Long Island, an island which forms three counties of New York state, bounded by Long Island Sound, the Atlantic, and the East River (spanned by the Brooklyn suspension bridge). It is 115 miles long, 12 to 24 wide, and 1682 sq. m. in area. On its south shore is a series of lagoons, the largest 40 miles long and 5 or 6 wide. A line of low hills rises in the interior to 384 feet. There are numerous small lakes and watercourses, and market-gardening is carried on with success - for the most part by Germans. But much of the island is waste land or forest, and such popular watering-places as Coney Island are planted among deserts of sand. There is still some game, and the fisheries and oyster-beds are very valuable. The chief towns are Brooklyn, Long Island City, and Flushing. Creedinoor is the principal American rifle-range.
Long Island Sound, lying between Long Island and the mainland of New York and Connecticut, is from 2 to 20 miles wide, and from 75 to about 200 feet in depth.
Long Island City, on Long Island, separated from New York City by the East River, and from Brooklyn by the navigable Newtown Creek, was formed in 1870 from five villages. Pop. (1880) 17,129 ; (1900) 48,272. It is now included in the borough of Queens, New York City.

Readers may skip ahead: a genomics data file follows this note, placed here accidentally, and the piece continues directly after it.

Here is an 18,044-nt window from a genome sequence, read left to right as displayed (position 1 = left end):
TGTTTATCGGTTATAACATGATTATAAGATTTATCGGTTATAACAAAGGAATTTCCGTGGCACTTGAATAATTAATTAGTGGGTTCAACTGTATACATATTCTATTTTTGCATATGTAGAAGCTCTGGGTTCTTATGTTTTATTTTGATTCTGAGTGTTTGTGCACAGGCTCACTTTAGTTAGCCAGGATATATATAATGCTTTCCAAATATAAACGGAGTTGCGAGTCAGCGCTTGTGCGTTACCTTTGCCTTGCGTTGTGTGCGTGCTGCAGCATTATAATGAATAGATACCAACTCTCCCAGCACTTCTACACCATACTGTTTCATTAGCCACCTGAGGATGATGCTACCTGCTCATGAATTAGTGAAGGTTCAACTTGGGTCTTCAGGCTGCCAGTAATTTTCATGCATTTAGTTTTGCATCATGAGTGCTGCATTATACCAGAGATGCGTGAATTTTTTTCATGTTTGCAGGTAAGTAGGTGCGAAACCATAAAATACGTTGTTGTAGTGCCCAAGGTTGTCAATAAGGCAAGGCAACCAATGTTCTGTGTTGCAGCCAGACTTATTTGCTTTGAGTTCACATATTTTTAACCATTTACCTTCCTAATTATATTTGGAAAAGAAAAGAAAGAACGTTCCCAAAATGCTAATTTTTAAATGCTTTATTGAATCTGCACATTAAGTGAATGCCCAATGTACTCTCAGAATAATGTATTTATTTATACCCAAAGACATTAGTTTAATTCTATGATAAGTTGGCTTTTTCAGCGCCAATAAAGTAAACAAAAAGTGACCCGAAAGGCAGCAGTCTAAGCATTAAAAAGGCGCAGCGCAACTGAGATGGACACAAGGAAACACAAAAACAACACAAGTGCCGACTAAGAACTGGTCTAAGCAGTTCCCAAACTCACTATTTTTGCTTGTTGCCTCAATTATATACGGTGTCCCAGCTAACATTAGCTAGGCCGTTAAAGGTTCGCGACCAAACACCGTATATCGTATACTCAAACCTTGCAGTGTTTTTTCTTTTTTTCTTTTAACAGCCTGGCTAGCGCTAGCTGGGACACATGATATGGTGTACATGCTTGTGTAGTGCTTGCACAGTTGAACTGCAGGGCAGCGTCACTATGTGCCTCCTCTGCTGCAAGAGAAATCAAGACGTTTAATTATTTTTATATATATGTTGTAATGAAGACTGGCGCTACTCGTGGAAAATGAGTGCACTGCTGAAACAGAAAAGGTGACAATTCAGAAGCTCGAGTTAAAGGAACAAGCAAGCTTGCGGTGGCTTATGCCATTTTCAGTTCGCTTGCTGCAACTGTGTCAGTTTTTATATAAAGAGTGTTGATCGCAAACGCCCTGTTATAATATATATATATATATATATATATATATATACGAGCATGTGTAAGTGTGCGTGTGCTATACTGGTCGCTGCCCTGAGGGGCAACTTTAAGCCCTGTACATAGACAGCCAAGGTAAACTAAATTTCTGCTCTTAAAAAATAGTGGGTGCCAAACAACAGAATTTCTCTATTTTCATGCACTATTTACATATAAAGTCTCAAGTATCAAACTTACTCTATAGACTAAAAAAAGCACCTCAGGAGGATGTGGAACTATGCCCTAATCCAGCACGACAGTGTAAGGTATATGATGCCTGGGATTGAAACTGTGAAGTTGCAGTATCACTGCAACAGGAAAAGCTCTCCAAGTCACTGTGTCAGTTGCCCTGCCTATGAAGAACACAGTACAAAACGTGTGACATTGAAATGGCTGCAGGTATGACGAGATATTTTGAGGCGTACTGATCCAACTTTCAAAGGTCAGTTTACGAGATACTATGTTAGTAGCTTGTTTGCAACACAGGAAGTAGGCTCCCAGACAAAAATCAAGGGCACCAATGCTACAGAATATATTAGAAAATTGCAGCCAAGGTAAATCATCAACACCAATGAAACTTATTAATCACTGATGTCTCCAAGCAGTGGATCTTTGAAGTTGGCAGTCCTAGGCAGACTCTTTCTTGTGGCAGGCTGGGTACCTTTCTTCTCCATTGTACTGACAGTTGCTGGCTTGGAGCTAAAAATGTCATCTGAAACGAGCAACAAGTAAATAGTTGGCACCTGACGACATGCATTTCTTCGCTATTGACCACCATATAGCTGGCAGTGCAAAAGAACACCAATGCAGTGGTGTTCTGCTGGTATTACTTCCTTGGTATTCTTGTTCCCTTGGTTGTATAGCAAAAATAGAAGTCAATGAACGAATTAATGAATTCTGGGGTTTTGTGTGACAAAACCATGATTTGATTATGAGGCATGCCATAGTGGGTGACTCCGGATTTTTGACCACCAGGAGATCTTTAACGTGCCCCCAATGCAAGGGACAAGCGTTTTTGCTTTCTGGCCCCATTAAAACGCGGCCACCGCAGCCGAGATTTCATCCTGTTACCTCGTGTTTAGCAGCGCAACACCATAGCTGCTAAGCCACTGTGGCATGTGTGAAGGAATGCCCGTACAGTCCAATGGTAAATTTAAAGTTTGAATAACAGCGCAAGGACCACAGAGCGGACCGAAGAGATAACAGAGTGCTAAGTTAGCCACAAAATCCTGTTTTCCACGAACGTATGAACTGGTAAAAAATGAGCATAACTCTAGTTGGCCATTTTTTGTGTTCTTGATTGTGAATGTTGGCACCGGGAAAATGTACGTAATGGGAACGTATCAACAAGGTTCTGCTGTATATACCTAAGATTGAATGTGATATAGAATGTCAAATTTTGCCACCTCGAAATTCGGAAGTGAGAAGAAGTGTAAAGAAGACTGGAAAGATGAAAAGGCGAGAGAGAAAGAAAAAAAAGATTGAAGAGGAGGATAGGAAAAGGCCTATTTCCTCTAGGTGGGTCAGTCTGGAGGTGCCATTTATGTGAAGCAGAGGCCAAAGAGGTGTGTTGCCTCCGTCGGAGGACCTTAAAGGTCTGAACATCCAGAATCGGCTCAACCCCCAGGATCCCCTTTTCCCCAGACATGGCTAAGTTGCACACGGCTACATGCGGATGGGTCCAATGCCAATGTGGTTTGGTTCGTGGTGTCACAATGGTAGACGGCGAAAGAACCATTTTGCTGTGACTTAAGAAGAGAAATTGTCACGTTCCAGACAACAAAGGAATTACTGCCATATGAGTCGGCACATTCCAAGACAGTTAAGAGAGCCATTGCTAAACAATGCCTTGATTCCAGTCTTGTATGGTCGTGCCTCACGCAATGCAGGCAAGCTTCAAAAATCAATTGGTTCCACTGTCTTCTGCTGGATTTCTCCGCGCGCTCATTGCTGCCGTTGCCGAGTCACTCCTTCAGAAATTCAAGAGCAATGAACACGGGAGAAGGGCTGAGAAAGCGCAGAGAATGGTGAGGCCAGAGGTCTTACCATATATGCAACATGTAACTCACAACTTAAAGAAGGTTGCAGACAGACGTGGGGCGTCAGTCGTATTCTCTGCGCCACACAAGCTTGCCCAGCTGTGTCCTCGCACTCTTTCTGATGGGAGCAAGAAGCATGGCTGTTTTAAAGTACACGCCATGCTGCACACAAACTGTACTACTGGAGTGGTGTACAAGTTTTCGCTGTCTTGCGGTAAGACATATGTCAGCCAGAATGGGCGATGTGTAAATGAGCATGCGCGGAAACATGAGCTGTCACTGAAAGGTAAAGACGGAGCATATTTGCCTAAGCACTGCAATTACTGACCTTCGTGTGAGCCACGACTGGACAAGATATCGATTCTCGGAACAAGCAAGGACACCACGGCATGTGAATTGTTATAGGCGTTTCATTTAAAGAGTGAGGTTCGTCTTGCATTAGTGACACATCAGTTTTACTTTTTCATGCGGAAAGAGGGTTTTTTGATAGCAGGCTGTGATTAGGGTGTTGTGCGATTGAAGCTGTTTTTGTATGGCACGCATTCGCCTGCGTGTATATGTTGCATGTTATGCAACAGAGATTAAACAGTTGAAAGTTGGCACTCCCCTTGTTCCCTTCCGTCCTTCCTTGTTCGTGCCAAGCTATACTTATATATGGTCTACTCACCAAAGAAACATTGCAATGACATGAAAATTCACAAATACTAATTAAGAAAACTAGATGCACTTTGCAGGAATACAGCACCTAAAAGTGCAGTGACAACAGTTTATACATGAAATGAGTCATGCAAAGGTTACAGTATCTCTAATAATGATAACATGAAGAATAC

Longleat, the seat of the Marquis of Bath, in Wiltshire, 4 1/2 miles SW. of Warminster. It is one of the noblest Elizabethan mansions in the kingdom, with a fine collection of portraits, memories of Bishop Ken, and a magnificent park.
Long Melford. See Melford.
Longridge, a small manufacturing town of Lancashire, 6 1/4 miles by rail NE. of Preston, on the side of the Longridge Fell, which extends 2 1/2 miles NE. to the Yorkshire boundary. Here are Preston reservoirs and manufactures of cotton, nails, etc. Pop. 4301. See Tom C. Smith, History of Longridge (Preston, 1889).
Longton, a municipal borough of Staffordshire, at the southern extremity of the Potteries, 2 1/2 miles SE. of Stoke-upon-Trent, and included within its parliamentary boundary. It was incorporated as a municipal borough in 1865. The prosperity of the town is due to the manufacture of china and earthenware, though malting, brewing, and brick-making are also carried on. Close by are ironworks and collieries. Pop. (1851) 15,149 ; (1881) 18,620 ; (1901) 35,815, the borough having been extended in 1883.
Longwood. See St Helena.
Longwy (Long-wee'), a small town in the extreme north of the French dep. of Meurthe-et-Moselle, 18 miles WSW. of Luxemburg. Its fortress capitulated to the Prussians in 1792,1815, and 1871. Pop. 7448.
Lons-le-Saunier (Long-le-Soan-yay'), capital of the French dep. of the Jura, stands in a basin of the Jura Mountains, surrounded with vine-clad hills, 42 miles by rail E. by S. of Chalon-sur-Saone. It was founded in the 4th century, when its salt-springs were discovered ; these are still in use for bathing, and salt is manufactured. Population, 10,500. Rouget de Lisle, the author of the Marseillaise, was born here.